A lot of ink has been spilled covering the lives of history's most influential figures, but how much of the forest is lost for the trees? In Charles River Editors' American Legends series, listeners can get caught up on the lives of America's most important men and women in the time it takes to finish a commute. And they can do so while learning interesting facts long forgotten or never known.
With the possible exception of Dr. Martin Luther King, Jr., no African American has been more instrumental in the fight for minorities' civil rights in the United States than Frederick Douglass (1818 - 1895), an American social reformer, orator, writer, and statesman. His list of accomplishments would be impressive enough even without taking into account the fact that he was born into slavery. It's believed his father was a white man, even perhaps his master Aaron Anthony. When Douglass was about 12, his slaveowner's wife, Sophia Auld, began teaching him the alphabet in defiance of the South's laws against teaching slaves how to read. When her husband Hugh found out, he was furious, reminding her that if the slave learned to read, he would become dissatisfied with his condition and desire freedom. Those words would prove prophetic.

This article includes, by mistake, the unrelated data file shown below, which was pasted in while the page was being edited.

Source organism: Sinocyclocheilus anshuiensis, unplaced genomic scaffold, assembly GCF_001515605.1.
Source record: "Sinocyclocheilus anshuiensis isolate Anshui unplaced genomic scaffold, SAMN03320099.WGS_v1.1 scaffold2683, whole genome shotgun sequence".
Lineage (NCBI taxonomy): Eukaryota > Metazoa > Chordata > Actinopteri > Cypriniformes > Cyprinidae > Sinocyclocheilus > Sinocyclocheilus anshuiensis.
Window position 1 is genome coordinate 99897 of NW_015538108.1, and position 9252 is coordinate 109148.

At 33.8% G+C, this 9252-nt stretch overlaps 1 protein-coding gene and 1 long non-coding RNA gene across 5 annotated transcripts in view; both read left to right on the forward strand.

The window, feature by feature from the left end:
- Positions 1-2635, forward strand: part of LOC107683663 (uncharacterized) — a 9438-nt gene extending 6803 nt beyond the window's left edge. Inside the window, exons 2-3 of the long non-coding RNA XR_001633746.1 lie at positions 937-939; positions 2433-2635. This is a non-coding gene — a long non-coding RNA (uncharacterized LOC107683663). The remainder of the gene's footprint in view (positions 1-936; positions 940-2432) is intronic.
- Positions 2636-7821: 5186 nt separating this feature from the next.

Douglass is noted as saying that "knowledge is the pathway from slavery to freedom". He took that advice to heart, teaching himself how to read and write with his knowledge of the alphabet. On September 3, 1838, Douglass successfully escaped slavery, traveling by boat to Delaware, Philadelphia, and finally New York, all in the span of a day. Douglass found a "...new world had opened upon [him]".
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